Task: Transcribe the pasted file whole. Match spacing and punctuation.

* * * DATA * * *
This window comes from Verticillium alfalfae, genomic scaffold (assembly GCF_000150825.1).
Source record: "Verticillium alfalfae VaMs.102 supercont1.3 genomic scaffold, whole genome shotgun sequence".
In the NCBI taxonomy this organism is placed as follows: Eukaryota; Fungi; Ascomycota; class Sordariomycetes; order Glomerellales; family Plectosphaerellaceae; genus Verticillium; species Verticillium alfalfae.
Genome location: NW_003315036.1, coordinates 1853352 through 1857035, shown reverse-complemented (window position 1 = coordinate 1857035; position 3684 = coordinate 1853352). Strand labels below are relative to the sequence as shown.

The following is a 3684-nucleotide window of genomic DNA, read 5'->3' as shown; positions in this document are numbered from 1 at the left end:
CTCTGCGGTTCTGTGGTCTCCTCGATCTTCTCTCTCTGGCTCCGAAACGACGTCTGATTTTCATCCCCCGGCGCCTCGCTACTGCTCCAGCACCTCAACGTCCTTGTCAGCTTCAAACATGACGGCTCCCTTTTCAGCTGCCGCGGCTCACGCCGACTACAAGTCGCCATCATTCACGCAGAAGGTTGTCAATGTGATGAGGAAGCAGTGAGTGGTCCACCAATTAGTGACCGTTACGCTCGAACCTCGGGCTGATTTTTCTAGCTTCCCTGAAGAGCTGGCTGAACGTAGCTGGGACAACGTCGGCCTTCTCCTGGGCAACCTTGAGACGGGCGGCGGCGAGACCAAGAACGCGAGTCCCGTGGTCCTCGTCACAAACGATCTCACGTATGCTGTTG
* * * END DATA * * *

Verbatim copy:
This window comes from Verticillium alfalfae, genomic scaffold (assembly GCF_000150825.1).
Source record: "Verticillium alfalfae VaMs.102 supercont1.3 genomic scaffold, whole genome shotgun sequence".
In the NCBI taxonomy this organism is placed as follows: Eukaryota; Fungi; Ascomycota; class Sordariomycetes; order Glomerellales; family Plectosphaerellaceae; genus Verticillium; species Verticillium alfalfae.
Genome location: NW_003315036.1, coordinates 1853352 through 1857035, shown reverse-complemented (window position 1 = coordinate 1857035; position 3684 = coordinate 1853352). Strand labels below are relative to the sequence as shown.

The following is a 3684-nucleotide window of genomic DNA, read 5'->3' as shown; positions in this document are numbered from 1 at the left end:
CTCTGCGGTTCTGTGGTCTCCTCGATCTTCTCTCTCTGGCTCCGAAACGACGTCTGATTTTCATCCCCCGGCGCCTCGCTACTGCTCCAGCACCTCAACGTCCTTGTCAGCTTCAAACATGACGGCTCCCTTTTCAGCTGCCGCGGCTCACGCCGACTACAAGTCGCCATCATTCACGCAGAAGGTTGTCAATGTGATGAGGAAGCAGTGAGTGGTCCACCAATTAGTGACCGTTACGCTCGAACCTCGGGCTGATTTTTCTAGCTTCCCTGAAGAGCTGGCTGAACGTAGCTGGGACAACGTCGGCCTTCTCCTGGGCAACCTTGAGACGGGCGGCGGCGAGACCAAGAACGCGAGTCCCGTGGTCCTCGTCACAAACGATCTCACGTATGCTGTTG